So imagine this: You are a fairly rich person, respected and well known. You throw a fancy dress dinner party, and you invite all the big wigs in town: the mayor, the city council, school administrators, several people from the chamber of commerce, and a few pastors mixed in for good measure. You serve the finest food money can buy: caviar, rare cheese, prime rib, the finest wine, delicacies from all over the world, and of course, foie gras. As you greet your guests one by one, you invite them to take a seat anywhere they wish at the table—all except for the head, where you strategically placed your full wine glass, just to make sure your seat doesn’t get taken. As they get seated, each of them almost by instinct starts choosing seats nearest the head of the table, and on down, as usual. The new pastor in town, while following suit, seems to look a bit uneasy. He was a younger fellow, and obviously didn’t read the entirety of the invitation, which specified that guests were required to wear formal clothing, and instead, he wore a t-shirt from the latest church mission trip, cargo shorts, and a pair of worn down flip flops. He was new; this was his first time to this kind of party, so you decide to let it slide. However, the look on his face betrays the wheels in his head are turning. You put it out of your head; you have hosting duties to attend to.
As the meal progresses, business as usual commences. The mayor and the city council members forge their platforms for the upcoming meeting, the chamber of commerce people discuss upcoming investments, and the pastors were discussing their fantasy football league. All save for one. All save for the new guy. He was silent, observing the goings-on. He played with his food a little bit, as if deep in thought, pushing around lentils and cous cous to form letters, and then mixing it all up again. At a lull in the conversation, the new pastor opened his mouth, and out fell the most insane and inappropriate nonsense you have ever heard. Here you invite him into your house, and he starts off on a rant about seating order, of all things?! And then, he straight up tells you that he should never have invited him, or any of the other people, but rather, to invite homeless people? Sick people? You don’t know what kind of town he came from before, but that’s not how we do things around here, no sir! You spared no expense on this meal, so only the best in town should get to come. Rest assured, you aren’t going to invite that pastor back for dinner.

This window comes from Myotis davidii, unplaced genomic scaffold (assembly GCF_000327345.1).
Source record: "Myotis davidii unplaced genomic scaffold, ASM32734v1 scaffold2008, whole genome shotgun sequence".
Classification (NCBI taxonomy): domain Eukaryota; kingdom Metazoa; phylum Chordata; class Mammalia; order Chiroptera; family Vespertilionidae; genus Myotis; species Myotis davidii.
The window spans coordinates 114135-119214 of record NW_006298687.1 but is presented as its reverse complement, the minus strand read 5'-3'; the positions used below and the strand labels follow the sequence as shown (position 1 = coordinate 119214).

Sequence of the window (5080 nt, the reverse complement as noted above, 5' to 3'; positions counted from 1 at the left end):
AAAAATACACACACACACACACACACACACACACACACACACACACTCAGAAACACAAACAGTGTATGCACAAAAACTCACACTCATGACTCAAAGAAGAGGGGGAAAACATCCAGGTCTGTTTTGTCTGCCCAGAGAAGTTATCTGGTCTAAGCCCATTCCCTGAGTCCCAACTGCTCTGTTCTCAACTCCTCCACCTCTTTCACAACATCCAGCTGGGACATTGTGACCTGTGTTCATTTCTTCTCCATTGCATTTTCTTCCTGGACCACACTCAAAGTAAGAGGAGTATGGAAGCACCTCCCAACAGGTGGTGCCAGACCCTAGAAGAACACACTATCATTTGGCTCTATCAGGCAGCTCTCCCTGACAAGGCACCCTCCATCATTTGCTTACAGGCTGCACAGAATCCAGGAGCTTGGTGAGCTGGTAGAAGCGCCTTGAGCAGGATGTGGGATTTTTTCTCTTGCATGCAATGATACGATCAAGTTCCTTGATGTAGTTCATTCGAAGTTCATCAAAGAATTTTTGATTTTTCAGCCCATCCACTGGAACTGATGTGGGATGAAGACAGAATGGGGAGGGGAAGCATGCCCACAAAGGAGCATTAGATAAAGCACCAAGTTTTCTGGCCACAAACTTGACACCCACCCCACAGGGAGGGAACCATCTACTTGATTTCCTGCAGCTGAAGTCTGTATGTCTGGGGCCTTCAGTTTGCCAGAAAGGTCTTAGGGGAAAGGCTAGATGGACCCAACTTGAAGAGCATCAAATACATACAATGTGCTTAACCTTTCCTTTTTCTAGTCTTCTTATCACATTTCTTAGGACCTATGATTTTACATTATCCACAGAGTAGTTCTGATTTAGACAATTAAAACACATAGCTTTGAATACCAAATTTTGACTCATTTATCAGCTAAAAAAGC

This little scenario I just described would be close to what would have happened in the scripture. Needless to say, it’s a bit of an odd scripture, at least to our western eyes. On the surface it appears to be a Jesus’s edition of an etiquette column. However, put in context, this is a fairly radical thing to say to a group of well-to-do Pharisees.
You see, Middle Eastern society in Jesus time has what is known as a shame-based social code. Everything you do in that society is based on the concept of shame, honor, and etiquette, and the kind of etiquette that Jesus was proposing in this little parable was a fairly radical way of thinking at the time. You see, the way that the people sat down was incredibly crucial to establishing pecking order. The closer you were to the head of the table, especially at the right hand of the person at the head of the table, the higher honor and esteem you had. Essentially, where you sit denotes how much power you have.
For Jesus to tell people to intentionally choose a seat that does not match their own perceived social status… well, it’s just not done that way. It’s a break in etiquette. It’s like not stopping at a red light. It’s like throwing a shoe at the president. It’s like wearing flip flops to a French restaurant. It’s like all these, but even more nonsensical, because there are real political consequences when choosing a seat, because the lower you sit, the more shame is put on you. Jesus is telling them to choose shame over fame. Now who in their right mind would do that?